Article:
Friday, September 30th, 2016

Josh Carter, Warlord of Mars

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“An 18-year old living at home has no idea of what it’s like to pay a third of the money you make to other people and watch those people spend it foolishly.”
Spring City Chronicle

“There isn’t a man alive who hasn’t wanted to boot a kid.”
– W C Fields

“Children should neither be seen or heard from – ever again.”
– W C Fields

A couple of points about Pete Kennedy’s article this morning regarding young Josh Carter and his high school gang.

One, despite the odd situation of one columnist for a newspaper interviewing another columnist for a newspaper, I think he quoted me fairly and in context. That rat.

That having been said, I never realized I was that eloquent and quotable,

“Nothing I wrote on the blog is different than anything I said to his face,” Wigderson said. He maintains Carter simply doesn’t have the experience to get so involved.

“I remember when I was a senior in high school,” Wigderson said. “Somebody that age rarely has the maturity, or the understanding of the larger picture, to be involved on an advocacy level.”

It’s understandable if Carter wants to learn because programs he cares about are being cut, Wigderson said. “But that isn’t the role he took,” he said. “He’s already aligned himself with some advocacy groups. He’s in over his head.

“You remember when you were that age, and your views change. Have him come back to me after he’s gone to college, been exposed to different professors,” Wigderson said.

“You’re asking someone at 18, someone who’s never paid a property tax bill, who’s never had to put a kid through school, what he thinks of school funding.”

By the way, I’m told I said similar things directly to Carter when I met with him, and even short term readers know I believe “children should be seen and not heard.”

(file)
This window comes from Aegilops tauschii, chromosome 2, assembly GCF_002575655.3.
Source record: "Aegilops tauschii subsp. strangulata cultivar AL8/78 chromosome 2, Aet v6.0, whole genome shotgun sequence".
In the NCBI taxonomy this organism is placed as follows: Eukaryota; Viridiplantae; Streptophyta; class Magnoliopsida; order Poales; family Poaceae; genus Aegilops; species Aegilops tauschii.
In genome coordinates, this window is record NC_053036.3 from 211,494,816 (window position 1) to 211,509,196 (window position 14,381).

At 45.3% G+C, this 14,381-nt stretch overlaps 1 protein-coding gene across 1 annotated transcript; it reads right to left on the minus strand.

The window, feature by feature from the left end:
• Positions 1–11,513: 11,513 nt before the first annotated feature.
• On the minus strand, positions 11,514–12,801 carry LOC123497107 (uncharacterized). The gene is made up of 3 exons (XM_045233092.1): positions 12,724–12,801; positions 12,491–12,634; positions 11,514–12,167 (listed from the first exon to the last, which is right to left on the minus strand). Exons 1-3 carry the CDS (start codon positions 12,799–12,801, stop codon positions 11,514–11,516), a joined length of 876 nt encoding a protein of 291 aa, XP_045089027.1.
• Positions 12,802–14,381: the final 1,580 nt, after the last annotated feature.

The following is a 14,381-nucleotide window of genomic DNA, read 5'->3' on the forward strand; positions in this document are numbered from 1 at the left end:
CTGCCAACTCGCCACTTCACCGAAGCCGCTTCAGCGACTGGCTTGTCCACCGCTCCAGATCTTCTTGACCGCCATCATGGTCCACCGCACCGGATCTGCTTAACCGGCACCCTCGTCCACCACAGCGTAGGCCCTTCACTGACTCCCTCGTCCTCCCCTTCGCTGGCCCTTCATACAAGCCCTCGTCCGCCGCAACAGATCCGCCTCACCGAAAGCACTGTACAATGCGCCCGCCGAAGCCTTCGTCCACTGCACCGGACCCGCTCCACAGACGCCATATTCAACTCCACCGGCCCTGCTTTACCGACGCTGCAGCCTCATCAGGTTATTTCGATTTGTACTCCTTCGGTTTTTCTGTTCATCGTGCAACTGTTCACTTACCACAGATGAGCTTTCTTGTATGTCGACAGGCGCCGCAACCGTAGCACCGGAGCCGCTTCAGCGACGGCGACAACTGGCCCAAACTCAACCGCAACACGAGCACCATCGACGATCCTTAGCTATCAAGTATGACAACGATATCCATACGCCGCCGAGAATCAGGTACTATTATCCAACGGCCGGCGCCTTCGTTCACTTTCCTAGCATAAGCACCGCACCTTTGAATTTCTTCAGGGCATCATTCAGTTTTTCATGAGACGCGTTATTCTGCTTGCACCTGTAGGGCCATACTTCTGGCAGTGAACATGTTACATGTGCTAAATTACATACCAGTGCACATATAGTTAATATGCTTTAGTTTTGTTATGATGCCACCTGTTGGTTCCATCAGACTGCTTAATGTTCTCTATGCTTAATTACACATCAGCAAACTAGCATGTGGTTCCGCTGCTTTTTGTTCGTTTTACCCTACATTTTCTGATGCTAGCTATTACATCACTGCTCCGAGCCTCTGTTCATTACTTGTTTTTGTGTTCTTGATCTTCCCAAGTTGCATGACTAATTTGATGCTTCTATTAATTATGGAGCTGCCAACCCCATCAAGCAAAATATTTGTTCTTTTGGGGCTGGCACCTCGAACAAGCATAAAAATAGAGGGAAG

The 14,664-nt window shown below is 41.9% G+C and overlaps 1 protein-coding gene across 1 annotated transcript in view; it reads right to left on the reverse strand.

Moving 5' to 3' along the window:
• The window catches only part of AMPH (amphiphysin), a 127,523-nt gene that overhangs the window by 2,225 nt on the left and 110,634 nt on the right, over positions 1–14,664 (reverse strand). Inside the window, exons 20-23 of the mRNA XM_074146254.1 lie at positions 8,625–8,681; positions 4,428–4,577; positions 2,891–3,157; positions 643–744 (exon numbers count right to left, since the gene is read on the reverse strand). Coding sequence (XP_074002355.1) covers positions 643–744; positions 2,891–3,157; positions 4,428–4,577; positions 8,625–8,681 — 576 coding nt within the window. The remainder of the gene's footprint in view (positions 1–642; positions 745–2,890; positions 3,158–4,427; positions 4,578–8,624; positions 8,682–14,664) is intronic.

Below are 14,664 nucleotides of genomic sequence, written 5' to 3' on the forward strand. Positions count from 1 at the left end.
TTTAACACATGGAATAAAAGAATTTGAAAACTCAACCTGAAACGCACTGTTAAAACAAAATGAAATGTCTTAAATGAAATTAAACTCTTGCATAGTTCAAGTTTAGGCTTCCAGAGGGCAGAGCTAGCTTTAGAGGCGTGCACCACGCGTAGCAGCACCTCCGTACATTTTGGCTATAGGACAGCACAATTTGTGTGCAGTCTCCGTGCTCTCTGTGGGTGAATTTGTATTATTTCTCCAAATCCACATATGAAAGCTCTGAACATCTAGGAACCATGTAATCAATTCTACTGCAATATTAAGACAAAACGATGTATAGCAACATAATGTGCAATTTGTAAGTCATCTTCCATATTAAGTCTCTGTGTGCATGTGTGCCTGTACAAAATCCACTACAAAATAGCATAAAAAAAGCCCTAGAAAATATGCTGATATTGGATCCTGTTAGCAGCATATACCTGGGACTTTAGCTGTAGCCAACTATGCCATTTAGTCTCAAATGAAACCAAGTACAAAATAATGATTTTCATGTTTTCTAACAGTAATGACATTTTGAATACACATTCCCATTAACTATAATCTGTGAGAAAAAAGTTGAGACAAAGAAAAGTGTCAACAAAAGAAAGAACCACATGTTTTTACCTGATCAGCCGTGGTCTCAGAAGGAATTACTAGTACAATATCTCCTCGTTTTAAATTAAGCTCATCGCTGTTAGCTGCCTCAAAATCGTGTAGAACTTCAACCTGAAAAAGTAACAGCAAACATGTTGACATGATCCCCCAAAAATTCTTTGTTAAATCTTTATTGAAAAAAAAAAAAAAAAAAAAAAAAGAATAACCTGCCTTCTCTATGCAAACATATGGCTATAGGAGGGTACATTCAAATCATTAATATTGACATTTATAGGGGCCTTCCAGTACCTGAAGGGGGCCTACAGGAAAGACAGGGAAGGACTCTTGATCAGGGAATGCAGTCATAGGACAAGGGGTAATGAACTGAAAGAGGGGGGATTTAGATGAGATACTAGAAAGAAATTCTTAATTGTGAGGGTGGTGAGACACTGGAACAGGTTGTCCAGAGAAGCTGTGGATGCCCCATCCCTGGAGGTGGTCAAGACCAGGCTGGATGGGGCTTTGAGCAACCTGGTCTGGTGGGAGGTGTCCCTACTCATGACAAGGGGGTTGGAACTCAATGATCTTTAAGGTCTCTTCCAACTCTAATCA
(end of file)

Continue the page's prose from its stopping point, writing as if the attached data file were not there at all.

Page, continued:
I should also add that a high school senior is not going to convince me of his maturity by whining to another columnist about his hurt feelings. In the immortal words of Tony Soprano, “Those who want respect, give respect.” Carter could comment here, or write a letter to the editor, or even complain to Bill Yorth, editor of the Waukesha Freeman. Instead, he found a sympathetic columnist who let him vent his hurt feelings. I suppose it’s cheaper than Carter’s parents sending him to therapy, and the kid gets more attention this way.

I know my attitude towards the wise youth of this country is not exactly progressive. (Hey, if they think they’re being ignored now, wait until they get a job.) But the flip side of that for the columnist/blogger is that unless we go along with the program we’re in a no-win situation. We’re criticized if we don’t take them seriously, or if we do take them seriously we’re criticized for attacking children. So I’ve happily adopted the middle course: I criticize them for what they say and do, AND for being children.

A couple of nits to pick with Kennedy:

  1. He could’ve mentioned with which organizations Mr. Carter chose to align himself. He also could’ve asked Carter about his group’s seeming interest in “closing corporate loopholes” and using that money for school funding. Carter is going beyond learning about an issue to advocacy.
  2. Kennedy wasn’t at the last forum, but if he’s not going to take my word for it he could’ve asked the Waukesha Freeman reporter who was there about the crowd’s behavior. Any objective observer would tell you it wasn’t pretty.
  3. He let Carter take a free shot at the WTL without contacting them to see what they think about Carter’s school club.
  4. I think he should’ve told the kid to write a letter to the editor instead.

My favorite quote from the article? “This is the first time I’ve done anything like this,” {Carter} said. “I used to be just as apathetic about politics as anyone.”

He’s 18 years old. There’s a lot of things he’s doing for the first time. There’s a lot of things he has yet to do for the first time. Fighting acne and deciding who to ask to the prom does not make him experienced enough to say, “I used to be…” about anything.

Wait until he’s dated his first college girl, moved out of his parent’s house for the first time, paid his first bar tab, got married for the first time, put his name on a mortgage for the first time and paid a property tax bill for the first time. Until then, in the immortal words of W C Fields, “Go away kid. You bother me.”

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